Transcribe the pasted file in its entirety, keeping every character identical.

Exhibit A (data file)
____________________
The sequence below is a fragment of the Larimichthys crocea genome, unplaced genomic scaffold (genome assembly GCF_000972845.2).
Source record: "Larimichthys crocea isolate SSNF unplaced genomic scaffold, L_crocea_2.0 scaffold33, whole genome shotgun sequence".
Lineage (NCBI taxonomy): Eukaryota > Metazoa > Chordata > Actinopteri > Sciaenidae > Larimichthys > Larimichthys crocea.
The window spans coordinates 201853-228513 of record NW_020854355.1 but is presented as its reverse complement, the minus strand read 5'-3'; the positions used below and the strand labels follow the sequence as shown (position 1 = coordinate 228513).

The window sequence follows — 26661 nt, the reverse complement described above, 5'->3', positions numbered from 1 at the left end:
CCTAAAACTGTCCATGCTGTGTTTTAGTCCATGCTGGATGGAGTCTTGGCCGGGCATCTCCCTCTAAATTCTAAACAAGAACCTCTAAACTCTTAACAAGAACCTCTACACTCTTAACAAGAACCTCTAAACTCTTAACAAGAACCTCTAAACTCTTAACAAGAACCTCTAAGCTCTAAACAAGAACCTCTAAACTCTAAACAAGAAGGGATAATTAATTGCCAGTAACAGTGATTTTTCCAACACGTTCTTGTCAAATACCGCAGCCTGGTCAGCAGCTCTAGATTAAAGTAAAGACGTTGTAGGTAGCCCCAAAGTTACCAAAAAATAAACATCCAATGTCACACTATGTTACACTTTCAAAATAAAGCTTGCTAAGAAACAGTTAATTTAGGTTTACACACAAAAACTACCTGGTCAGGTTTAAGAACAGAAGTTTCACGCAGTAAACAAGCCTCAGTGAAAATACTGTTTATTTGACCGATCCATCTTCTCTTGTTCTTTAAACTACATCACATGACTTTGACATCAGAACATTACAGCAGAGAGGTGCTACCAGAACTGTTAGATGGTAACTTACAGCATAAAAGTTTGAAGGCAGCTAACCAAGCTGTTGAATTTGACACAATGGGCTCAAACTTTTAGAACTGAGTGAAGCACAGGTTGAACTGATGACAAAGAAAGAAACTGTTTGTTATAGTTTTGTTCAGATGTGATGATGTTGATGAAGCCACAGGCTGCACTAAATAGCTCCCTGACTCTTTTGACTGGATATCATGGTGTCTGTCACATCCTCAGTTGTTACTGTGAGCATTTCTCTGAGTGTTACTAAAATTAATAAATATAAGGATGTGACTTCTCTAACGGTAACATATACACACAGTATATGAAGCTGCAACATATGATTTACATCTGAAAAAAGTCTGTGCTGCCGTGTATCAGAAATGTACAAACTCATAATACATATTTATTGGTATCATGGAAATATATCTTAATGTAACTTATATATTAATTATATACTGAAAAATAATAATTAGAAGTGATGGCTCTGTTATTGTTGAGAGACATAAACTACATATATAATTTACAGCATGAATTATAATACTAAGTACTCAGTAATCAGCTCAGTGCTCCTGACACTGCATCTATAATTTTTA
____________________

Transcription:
The sequence below is a fragment of the Larimichthys crocea genome, unplaced genomic scaffold (genome assembly GCF_000972845.2).
Source record: "Larimichthys crocea isolate SSNF unplaced genomic scaffold, L_crocea_2.0 scaffold33, whole genome shotgun sequence".
Lineage (NCBI taxonomy): Eukaryota > Metazoa > Chordata > Actinopteri > Sciaenidae > Larimichthys > Larimichthys crocea.
The window spans coordinates 201853-228513 of record NW_020854355.1 but is presented as its reverse complement, the minus strand read 5'-3'; the positions used below and the strand labels follow the sequence as shown (position 1 = coordinate 228513).

The window sequence follows — 26661 nt, the reverse complement described above, 5'->3', positions numbered from 1 at the left end:
CCTAAAACTGTCCATGCTGTGTTTTAGTCCATGCTGGATGGAGTCTTGGCCGGGCATCTCCCTCTAAATTCTAAACAAGAACCTCTAAACTCTTAACAAGAACCTCTACACTCTTAACAAGAACCTCTAAACTCTTAACAAGAACCTCTAAACTCTTAACAAGAACCTCTAAGCTCTAAACAAGAACCTCTAAACTCTAAACAAGAAGGGATAATTAATTGCCAGTAACAGTGATTTTTCCAACACGTTCTTGTCAAATACCGCAGCCTGGTCAGCAGCTCTAGATTAAAGTAAAGACGTTGTAGGTAGCCCCAAAGTTACCAAAAAATAAACATCCAATGTCACACTATGTTACACTTTCAAAATAAAGCTTGCTAAGAAACAGTTAATTTAGGTTTACACACAAAAACTACCTGGTCAGGTTTAAGAACAGAAGTTTCACGCAGTAAACAAGCCTCAGTGAAAATACTGTTTATTTGACCGATCCATCTTCTCTTGTTCTTTAAACTACATCACATGACTTTGACATCAGAACATTACAGCAGAGAGGTGCTACCAGAACTGTTAGATGGTAACTTACAGCATAAAAGTTTGAAGGCAGCTAACCAAGCTGTTGAATTTGACACAATGGGCTCAAACTTTTAGAACTGAGTGAAGCACAGGTTGAACTGATGACAAAGAAAGAAACTGTTTGTTATAGTTTTGTTCAGATGTGATGATGTTGATGAAGCCACAGGCTGCACTAAATAGCTCCCTGACTCTTTTGACTGGATATCATGGTGTCTGTCACATCCTCAGTTGTTACTGTGAGCATTTCTCTGAGTGTTACTAAAATTAATAAATATAAGGATGTGACTTCTCTAACGGTAACATATACACACAGTATATGAAGCTGCAACATATGATTTACATCTGAAAAAAGTCTGTGCTGCCGTGTATCAGAAATGTACAAACTCATAATACATATTTATTGGTATCATGGAAATATATCTTAATGTAACTTATATATTAATTATATACTGAAAAATAATAATTAGAAGTGATGGCTCTGTTATTGTTGAGAGACATAAACTACATATATAATTTACAGCATGAATTATAATACTAAGTACTCAGTAATCAGCTCAGTGCTCCTGACACTGCATCTATAATTTTTA